3.     Setting up activities for

·      Top-rope & Lead climbing

·      Bouldering

4.     Planning a session (top-rope, lead, boulder)

·      Objective of activities

·      Profile of participants

·      Site & equipment inspection

·      Level of challenges (structures, routes)

1.     (sic)Managing a session (top-rope, lead, boulder)

·      Group management (procedures, rules, processes, ratio)

·      Facilitating experiences (teaching methods, communication)

2.     Risk Analysis and Management

·      Understanding & Identifying Risks

·      Strategies to minimize risks

·      Risk assessment & management plan

·      Protocol, Guidelines, Wall Maintenance

3.     Discussion on

·      Common mistakes and incidents in climbing

·      Supervision of climbing, belayers

·      Route setting

4.     Theory Assessment

Instructor Qualification

Sport Climbing Instructor Category 2

Instructor To Trainee Ratio

1 Instructor : 8 Trainees, OR

1 Instructor + 1 Climbing Assistant (or Trainee Instructor) : 12 Trainees

Note

Wearing of helmet is compulsory when engaging in a lead climbing session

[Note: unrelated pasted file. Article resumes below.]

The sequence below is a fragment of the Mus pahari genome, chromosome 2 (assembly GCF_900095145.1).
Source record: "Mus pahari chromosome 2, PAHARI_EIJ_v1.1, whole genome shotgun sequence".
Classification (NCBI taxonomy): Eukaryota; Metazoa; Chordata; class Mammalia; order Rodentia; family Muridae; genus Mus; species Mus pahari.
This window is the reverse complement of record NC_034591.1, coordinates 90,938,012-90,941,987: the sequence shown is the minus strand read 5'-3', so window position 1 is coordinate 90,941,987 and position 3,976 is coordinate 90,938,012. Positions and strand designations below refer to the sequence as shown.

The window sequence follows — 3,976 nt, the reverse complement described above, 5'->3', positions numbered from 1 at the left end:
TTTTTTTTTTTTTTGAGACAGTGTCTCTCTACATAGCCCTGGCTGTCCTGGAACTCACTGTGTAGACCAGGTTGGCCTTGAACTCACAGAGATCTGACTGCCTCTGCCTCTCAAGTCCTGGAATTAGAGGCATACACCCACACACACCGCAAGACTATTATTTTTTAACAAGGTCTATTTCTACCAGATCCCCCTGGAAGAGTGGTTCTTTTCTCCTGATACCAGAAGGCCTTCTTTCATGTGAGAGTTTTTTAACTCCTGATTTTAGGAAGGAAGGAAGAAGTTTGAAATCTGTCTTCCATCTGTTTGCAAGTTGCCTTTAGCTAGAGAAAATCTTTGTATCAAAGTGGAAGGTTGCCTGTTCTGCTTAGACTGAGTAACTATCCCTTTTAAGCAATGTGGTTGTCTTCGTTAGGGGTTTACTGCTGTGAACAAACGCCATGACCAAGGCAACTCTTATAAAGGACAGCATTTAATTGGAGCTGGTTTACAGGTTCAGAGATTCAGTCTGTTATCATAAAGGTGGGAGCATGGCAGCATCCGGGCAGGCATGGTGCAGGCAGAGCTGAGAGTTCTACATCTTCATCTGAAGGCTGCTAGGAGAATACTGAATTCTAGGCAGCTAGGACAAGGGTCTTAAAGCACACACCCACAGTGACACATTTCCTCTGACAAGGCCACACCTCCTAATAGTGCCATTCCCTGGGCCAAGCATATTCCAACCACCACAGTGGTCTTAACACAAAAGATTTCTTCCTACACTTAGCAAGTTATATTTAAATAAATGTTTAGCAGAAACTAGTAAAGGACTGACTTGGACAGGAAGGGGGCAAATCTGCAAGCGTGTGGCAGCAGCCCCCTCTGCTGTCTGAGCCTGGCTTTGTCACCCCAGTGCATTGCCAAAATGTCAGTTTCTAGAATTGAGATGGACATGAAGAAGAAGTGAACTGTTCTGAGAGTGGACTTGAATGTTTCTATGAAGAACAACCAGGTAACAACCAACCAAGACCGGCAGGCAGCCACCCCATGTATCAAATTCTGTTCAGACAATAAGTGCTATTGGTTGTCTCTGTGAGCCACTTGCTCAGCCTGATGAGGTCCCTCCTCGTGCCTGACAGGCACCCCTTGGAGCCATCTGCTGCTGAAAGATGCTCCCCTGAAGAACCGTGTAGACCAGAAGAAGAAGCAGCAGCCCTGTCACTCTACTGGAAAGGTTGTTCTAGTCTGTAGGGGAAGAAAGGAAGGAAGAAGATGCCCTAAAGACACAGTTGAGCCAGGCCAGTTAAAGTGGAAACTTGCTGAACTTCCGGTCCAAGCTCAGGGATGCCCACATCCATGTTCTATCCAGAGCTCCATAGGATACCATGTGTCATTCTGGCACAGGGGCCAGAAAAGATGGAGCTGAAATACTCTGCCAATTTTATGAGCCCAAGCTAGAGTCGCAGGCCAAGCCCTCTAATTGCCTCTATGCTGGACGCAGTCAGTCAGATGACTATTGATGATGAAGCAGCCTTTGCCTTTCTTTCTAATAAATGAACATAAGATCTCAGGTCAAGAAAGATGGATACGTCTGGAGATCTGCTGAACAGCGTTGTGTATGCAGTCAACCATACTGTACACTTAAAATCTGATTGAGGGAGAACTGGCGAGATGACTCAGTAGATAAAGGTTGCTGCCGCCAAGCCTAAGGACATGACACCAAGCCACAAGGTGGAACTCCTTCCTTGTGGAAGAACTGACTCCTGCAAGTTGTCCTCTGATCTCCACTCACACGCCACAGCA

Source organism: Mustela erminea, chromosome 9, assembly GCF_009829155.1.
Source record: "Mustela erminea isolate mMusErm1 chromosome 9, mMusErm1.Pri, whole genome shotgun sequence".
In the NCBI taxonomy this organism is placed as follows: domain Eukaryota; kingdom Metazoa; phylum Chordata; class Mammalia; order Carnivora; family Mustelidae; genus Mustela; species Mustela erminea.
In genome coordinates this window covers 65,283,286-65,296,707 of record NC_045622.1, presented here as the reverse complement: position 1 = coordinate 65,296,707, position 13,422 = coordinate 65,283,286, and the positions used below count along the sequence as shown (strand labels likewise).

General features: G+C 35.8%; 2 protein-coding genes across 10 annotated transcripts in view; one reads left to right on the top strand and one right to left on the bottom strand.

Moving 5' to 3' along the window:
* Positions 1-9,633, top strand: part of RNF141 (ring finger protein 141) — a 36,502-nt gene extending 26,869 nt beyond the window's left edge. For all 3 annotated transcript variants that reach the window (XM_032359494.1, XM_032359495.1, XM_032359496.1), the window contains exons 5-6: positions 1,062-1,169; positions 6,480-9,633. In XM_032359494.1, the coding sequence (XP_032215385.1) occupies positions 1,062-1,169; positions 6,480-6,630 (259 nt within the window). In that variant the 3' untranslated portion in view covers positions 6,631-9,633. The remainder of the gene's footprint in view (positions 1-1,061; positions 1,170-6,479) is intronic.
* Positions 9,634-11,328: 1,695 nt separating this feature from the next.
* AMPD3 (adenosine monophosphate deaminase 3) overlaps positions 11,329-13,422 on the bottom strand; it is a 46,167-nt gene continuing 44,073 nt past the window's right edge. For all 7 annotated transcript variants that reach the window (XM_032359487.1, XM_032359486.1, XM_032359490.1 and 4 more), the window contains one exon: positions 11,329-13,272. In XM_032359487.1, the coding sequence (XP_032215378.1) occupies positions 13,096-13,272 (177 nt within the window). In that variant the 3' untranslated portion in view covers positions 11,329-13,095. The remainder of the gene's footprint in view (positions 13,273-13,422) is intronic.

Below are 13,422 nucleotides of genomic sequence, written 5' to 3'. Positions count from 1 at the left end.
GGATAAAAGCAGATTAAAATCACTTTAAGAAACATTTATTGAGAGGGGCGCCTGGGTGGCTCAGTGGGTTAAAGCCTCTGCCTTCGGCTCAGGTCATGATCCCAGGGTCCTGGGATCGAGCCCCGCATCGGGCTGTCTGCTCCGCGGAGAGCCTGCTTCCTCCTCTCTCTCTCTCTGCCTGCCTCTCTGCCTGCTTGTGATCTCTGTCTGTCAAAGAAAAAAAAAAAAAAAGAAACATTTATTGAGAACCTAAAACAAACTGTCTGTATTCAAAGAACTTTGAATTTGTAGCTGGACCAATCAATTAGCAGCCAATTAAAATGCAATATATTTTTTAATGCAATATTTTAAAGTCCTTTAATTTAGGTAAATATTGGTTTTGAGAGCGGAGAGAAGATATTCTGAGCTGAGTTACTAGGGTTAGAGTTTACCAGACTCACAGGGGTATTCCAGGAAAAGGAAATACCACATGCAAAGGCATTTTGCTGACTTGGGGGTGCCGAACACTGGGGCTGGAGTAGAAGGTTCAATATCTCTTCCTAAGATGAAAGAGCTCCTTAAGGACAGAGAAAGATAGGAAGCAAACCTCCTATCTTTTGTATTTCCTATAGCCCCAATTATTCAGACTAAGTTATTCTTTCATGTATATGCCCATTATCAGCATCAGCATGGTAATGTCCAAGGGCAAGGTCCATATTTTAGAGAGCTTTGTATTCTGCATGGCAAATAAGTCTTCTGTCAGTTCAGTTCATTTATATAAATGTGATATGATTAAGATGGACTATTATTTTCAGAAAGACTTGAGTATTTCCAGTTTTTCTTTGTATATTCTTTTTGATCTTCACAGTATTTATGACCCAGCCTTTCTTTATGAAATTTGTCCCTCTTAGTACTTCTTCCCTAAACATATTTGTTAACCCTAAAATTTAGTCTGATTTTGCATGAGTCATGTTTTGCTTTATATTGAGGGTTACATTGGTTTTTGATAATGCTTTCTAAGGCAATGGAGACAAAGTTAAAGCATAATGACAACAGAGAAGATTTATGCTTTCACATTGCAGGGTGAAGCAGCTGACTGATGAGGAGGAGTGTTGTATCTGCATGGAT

Sport Climbing Course Level Three
Course Code

SCCL3

Course Duration

14hrs or 2 sessions of 7 hrs

Pre-requisite

 At least be 16yrs of age

 Sport Climbing Course Level Two certificate or equivalent; and Abseil Proficiency Course Level One certificate or equivalent*

*This course builds on the basic skills learned in these courses. Hence, trainees should be familiar and confident with these basic skills before undertaking this course.

Objective (s)

This course introduces the techniques of climbing bolted multi-pitch routes safely.

Passing Standards

Trainees must demonstrate the following course requirements :

1. Setup anchor system for multi-pitch climb

2. Belaying a climber, using both direct (from anchor) & redirect belay system

3. Lead climb and then abseil with backup

4. Ascending on ropes

5. Conduct proper pre-climb checks

6. Use of climbing calls throughout the climb

7. Handle equipment safely

Award

SNCS Sport Climbing Level Three Certificate

Syllabus

1. Introduction to multi-pitch climbs

·      Compare man-made climbing walls with natural rock crags

·      Recognise common types of protection points used in climbing

·      Describe the concept of multi-pitch climbing

2. Introduction of Equipment for Multi-Pitch Climb

·      Revisit the use of quick-draws and dynamic ropes

·      Recognise the uses of single, half and twin ropes

·      Describe the uses of accessory cords of various diameters which include prusik knots and anchoring; and their limitations